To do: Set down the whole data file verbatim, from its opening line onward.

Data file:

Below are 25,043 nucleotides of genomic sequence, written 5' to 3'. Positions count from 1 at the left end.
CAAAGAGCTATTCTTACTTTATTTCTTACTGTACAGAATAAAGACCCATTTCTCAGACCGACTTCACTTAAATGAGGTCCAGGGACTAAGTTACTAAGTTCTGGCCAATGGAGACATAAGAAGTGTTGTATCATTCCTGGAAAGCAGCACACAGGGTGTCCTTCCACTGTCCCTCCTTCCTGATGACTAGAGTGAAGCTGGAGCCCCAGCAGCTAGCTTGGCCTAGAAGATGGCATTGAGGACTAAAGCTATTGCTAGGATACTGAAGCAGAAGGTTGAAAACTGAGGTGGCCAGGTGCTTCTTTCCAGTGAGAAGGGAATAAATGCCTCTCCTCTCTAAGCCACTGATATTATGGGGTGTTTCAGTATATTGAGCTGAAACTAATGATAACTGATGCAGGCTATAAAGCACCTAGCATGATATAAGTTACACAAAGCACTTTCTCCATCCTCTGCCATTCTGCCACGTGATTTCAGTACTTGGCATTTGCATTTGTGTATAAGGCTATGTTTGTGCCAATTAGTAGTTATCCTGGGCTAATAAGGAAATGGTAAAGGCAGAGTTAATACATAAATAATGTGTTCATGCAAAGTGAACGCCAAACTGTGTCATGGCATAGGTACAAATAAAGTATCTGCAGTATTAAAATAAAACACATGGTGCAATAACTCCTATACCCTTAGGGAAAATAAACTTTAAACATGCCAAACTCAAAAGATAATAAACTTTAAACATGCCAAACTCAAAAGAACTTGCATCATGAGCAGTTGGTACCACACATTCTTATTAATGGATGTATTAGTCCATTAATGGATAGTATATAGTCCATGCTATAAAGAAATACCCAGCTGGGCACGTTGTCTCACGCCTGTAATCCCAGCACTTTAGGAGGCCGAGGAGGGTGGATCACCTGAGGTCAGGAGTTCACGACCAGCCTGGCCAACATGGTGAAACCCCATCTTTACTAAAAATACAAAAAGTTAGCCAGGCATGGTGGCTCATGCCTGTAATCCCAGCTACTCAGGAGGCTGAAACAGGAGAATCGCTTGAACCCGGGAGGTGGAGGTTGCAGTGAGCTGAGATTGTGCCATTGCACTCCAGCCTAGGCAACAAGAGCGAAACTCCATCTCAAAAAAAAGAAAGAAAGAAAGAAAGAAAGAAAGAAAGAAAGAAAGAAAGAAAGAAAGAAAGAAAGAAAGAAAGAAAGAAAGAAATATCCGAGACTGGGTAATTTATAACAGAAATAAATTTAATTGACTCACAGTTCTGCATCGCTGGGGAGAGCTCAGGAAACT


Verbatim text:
Below are 25,043 nucleotides of genomic sequence, written 5' to 3'. Positions count from 1 at the left end.
CAAAGAGCTATTCTTACTTTATTTCTTACTGTACAGAATAAAGACCCATTTCTCAGACCGACTTCACTTAAATGAGGTCCAGGGACTAAGTTACTAAGTTCTGGCCAATGGAGACATAAGAAGTGTTGTATCATTCCTGGAAAGCAGCACACAGGGTGTCCTTCCACTGTCCCTCCTTCCTGATGACTAGAGTGAAGCTGGAGCCCCAGCAGCTAGCTTGGCCTAGAAGATGGCATTGAGGACTAAAGCTATTGCTAGGATACTGAAGCAGAAGGTTGAAAACTGAGGTGGCCAGGTGCTTCTTTCCAGTGAGAAGGGAATAAATGCCTCTCCTCTCTAAGCCACTGATATTATGGGGTGTTTCAGTATATTGAGCTGAAACTAATGATAACTGATGCAGGCTATAAAGCACCTAGCATGATATAAGTTACACAAAGCACTTTCTCCATCCTCTGCCATTCTGCCACGTGATTTCAGTACTTGGCATTTGCATTTGTGTATAAGGCTATGTTTGTGCCAATTAGTAGTTATCCTGGGCTAATAAGGAAATGGTAAAGGCAGAGTTAATACATAAATAATGTGTTCATGCAAAGTGAACGCCAAACTGTGTCATGGCATAGGTACAAATAAAGTATCTGCAGTATTAAAATAAAACACATGGTGCAATAACTCCTATACCCTTAGGGAAAATAAACTTTAAACATGCCAAACTCAAAAGATAATAAACTTTAAACATGCCAAACTCAAAAGAACTTGCATCATGAGCAGTTGGTACCACACATTCTTATTAATGGATGTATTAGTCCATTAATGGATAGTATATAGTCCATGCTATAAAGAAATACCCAGCTGGGCACGTTGTCTCACGCCTGTAATCCCAGCACTTTAGGAGGCCGAGGAGGGTGGATCACCTGAGGTCAGGAGTTCACGACCAGCCTGGCCAACATGGTGAAACCCCATCTTTACTAAAAATACAAAAAGTTAGCCAGGCATGGTGGCTCATGCCTGTAATCCCAGCTACTCAGGAGGCTGAAACAGGAGAATCGCTTGAACCCGGGAGGTGGAGGTTGCAGTGAGCTGAGATTGTGCCATTGCACTCCAGCCTAGGCAACAAGAGCGAAACTCCATCTCAAAAAAAAGAAAGAAAGAAAGAAAGAAAGAAAGAAAGAAAGAAAGAAAGAAAGAAAGAAAGAAAGAAAGAAAGAAAGAAAGAAATATCCGAGACTGGGTAATTTATAACAGAAATAAATTTAATTGACTCACAGTTCTGCATCGCTGGGGAGAGCTCAGGAAACT